Timothy T. Ludwig-USA TODAY Sports
We now know the extent of the problem.
The Buffalo Bills were among the hardest-hit NFL franchises in Sunday’s massive reporting of false positives from one testing facility in New Jersey. In all, 77 players and personnel from 11 teams received a report of a positive test that turned out to be, in fact, negative.
The Bills had “between 15 and 20” of those positive tests, according to Sports Illustrated’s Albert Breer, the highest number we’ve seen for a single team. Four of them were players, headlined by starting quarterback Josh Allen. The other three were defensive linemen expected to start or be part of the rotation this year; Quinton Jefferson, Harrison Phillips, and Vernon Butler. That means a dozen staff members also tested positive. Anyone in the building right now needs to be tested on a daily basis from cleaning and custodial staff, to players and coaches, trainers, IT staff, all the way through owners Kim and Terry Pegula (if they are in attendance).
The Bills implemented their response plan and brought all the positive-tested people to their facility early in the morning Sunday where they were given point-of-care (also known as “rapid response”) tests. They are less accurate than the full-blown test, but all of them came back negative and the reported-positive cases were sent home. The affected members of the team were given a second regular COVID-19 test at the same time which was sent to the lab. When that comes back negative, they will be allowed back Monday. Meanwhile, the testing site in New Jersey is re-testing all the impacted samples from Saturday.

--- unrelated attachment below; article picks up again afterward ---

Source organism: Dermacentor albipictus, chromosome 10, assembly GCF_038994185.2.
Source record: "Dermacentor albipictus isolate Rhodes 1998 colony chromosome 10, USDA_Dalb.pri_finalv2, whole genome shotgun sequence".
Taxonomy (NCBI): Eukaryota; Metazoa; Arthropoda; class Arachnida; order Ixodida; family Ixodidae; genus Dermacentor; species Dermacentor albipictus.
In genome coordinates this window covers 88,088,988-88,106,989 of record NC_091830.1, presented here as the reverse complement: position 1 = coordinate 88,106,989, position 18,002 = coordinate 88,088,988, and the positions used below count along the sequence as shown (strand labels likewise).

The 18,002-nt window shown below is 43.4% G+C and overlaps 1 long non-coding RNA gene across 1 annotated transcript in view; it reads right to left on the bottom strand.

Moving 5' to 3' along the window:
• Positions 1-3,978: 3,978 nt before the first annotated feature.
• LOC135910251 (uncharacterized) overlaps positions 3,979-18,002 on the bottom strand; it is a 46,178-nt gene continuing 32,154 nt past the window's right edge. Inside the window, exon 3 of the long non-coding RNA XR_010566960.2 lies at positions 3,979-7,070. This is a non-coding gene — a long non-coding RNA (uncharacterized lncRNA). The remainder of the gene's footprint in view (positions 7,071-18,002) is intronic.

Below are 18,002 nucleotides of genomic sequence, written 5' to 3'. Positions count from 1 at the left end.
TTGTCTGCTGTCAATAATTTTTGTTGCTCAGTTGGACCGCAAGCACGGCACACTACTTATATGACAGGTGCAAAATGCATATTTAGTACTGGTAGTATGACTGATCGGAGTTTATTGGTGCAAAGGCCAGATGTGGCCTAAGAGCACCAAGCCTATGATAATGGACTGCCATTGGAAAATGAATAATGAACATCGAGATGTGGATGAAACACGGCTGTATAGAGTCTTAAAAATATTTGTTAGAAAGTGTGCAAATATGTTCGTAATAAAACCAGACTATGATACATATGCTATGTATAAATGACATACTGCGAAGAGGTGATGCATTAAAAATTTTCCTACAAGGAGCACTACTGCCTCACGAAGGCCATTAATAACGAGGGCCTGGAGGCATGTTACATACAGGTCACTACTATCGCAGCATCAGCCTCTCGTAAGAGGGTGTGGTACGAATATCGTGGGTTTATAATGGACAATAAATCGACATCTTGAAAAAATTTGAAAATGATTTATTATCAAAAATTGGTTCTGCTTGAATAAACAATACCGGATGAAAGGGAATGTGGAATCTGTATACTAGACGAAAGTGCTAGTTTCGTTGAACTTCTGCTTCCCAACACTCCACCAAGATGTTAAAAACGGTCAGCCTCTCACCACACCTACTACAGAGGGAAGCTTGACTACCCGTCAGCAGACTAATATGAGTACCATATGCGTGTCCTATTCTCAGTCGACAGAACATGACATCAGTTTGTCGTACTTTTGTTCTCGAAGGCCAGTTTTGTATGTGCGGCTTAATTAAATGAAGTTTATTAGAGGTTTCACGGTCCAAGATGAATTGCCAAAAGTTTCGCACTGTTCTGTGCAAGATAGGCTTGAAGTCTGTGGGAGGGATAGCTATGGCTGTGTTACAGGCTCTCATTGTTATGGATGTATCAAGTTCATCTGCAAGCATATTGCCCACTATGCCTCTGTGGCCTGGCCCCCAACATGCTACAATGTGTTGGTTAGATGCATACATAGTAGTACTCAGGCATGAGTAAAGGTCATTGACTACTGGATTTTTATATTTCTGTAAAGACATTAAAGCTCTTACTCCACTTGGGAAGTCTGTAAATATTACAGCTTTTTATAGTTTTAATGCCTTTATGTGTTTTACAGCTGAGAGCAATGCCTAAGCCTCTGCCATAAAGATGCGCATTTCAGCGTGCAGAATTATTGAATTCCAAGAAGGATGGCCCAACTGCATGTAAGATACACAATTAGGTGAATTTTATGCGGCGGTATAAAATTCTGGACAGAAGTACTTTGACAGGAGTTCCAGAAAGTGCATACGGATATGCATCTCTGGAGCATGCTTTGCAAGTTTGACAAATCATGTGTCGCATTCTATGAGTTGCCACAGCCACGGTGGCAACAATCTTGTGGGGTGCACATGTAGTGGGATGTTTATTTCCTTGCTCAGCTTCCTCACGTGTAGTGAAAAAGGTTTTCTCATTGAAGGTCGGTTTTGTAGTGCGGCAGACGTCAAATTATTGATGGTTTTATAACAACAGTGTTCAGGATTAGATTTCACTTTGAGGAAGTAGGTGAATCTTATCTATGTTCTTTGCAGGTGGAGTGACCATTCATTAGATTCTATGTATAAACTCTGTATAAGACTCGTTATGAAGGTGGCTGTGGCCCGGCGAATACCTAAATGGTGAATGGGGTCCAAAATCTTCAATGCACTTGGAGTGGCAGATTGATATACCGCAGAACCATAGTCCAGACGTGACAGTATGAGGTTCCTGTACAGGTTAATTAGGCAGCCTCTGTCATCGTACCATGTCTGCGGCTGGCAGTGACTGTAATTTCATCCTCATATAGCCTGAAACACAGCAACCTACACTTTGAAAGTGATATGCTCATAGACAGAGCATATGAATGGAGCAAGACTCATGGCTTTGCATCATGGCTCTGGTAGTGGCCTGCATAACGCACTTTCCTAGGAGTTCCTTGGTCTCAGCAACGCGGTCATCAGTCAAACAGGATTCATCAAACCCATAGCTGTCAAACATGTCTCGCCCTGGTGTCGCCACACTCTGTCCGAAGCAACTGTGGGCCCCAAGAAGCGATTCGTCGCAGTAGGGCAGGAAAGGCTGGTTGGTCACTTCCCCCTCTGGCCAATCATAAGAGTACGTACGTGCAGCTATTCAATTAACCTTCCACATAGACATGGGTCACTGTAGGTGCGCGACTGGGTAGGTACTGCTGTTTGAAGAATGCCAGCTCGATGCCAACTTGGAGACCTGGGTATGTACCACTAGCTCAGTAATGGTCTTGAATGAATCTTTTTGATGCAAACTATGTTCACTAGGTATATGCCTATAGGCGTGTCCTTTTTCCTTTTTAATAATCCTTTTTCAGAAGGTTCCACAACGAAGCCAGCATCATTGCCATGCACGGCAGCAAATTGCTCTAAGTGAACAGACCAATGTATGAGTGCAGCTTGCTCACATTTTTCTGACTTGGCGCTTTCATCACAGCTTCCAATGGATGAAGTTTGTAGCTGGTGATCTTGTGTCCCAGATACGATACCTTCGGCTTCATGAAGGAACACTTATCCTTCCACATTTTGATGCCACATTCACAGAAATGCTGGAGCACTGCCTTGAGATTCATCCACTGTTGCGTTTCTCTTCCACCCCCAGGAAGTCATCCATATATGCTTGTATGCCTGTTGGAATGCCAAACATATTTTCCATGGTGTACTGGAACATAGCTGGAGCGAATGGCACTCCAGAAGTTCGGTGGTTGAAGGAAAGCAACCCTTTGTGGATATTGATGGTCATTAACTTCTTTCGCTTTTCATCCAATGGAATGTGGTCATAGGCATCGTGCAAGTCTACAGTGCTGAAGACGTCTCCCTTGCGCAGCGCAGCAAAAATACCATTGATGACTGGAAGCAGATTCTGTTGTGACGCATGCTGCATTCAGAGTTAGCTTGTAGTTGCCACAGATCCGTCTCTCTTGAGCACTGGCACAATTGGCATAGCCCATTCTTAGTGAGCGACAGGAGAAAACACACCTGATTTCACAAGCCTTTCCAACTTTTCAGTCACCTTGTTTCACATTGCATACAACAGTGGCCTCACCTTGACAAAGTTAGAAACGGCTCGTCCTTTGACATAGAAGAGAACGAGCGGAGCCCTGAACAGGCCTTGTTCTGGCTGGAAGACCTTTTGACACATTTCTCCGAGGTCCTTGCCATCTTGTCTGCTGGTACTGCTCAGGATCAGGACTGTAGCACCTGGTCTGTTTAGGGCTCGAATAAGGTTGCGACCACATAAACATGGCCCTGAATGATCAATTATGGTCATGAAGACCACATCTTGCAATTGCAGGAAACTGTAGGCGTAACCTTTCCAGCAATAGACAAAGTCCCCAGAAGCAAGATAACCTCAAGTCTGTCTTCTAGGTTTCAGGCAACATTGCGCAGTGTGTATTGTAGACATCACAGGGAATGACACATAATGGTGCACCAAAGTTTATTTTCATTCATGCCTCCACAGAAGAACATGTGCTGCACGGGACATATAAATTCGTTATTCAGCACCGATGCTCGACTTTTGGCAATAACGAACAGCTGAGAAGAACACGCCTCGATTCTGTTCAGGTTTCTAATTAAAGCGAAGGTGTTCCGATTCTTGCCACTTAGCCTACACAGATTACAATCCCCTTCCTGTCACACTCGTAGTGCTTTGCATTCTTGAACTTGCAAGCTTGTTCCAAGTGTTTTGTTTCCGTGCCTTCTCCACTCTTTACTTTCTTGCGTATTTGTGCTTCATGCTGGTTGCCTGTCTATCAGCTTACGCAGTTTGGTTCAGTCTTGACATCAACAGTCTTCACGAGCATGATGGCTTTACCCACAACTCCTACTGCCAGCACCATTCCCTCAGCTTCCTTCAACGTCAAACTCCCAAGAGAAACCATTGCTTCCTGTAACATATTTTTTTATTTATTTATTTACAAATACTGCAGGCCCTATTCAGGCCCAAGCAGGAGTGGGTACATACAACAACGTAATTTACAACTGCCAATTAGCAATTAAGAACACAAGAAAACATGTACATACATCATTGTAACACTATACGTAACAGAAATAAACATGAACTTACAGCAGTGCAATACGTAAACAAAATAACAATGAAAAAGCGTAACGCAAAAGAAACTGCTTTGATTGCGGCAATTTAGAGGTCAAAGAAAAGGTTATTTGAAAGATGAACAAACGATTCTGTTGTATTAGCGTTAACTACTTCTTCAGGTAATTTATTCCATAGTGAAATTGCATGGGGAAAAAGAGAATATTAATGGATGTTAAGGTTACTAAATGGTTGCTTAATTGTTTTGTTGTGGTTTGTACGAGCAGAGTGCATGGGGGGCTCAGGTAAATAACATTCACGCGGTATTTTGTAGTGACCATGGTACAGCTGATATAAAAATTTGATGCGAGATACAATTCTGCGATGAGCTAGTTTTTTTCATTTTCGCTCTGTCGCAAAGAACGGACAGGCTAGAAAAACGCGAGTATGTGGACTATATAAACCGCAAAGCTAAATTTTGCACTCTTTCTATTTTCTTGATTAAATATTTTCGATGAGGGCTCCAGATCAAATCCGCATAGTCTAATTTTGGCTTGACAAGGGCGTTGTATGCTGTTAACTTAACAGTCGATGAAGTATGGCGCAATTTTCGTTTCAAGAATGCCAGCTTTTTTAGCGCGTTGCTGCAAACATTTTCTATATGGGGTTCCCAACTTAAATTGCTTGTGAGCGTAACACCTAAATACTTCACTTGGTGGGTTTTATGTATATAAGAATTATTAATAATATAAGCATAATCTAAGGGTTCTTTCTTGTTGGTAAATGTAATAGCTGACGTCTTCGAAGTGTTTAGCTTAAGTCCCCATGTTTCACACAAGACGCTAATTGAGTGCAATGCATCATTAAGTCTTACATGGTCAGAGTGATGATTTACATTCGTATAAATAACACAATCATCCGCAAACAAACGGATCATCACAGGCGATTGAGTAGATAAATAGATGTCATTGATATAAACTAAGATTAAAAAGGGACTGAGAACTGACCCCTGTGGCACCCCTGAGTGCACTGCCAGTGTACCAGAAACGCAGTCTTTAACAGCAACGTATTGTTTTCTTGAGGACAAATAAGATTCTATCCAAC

Eventually the Bills took to the field without those four players and the rest of the false-positives, moving forward confident that the tests were faulty instead of a massive outbreak hitting their facility. General manager Brandon Beane addressed the media prior to Sunday’s postponed practice to explain the situation and express confidence in the testing protocols as a whole. He called the incident a good “fire drill” for what would happen in the event of actual positive tests hitting the Buffalo facility.
Luckily, this happened on Sunday, August 23rd instead of a regular season Sunday. This may prompt the NFL to re-examine the protocols established by the Collective Bargaining Agreement, however. The league and players won’t want handfuls of players being deemed ineligible on game day in such a massive fashion by a contaminated testing site.
Five labs handle testing for the NFL’s 32 teams, and with only one lab reporting the false positives, most of the NFL was able to go on with their day Sunday. The New York Jets, Detroit Lions, Chicago Bears, Cleveland Browns, Minnesota Vikings, Philadelphia Eagles, Pittsburgh Steelers, and New England Patriots all had false positives in addition to the Bills.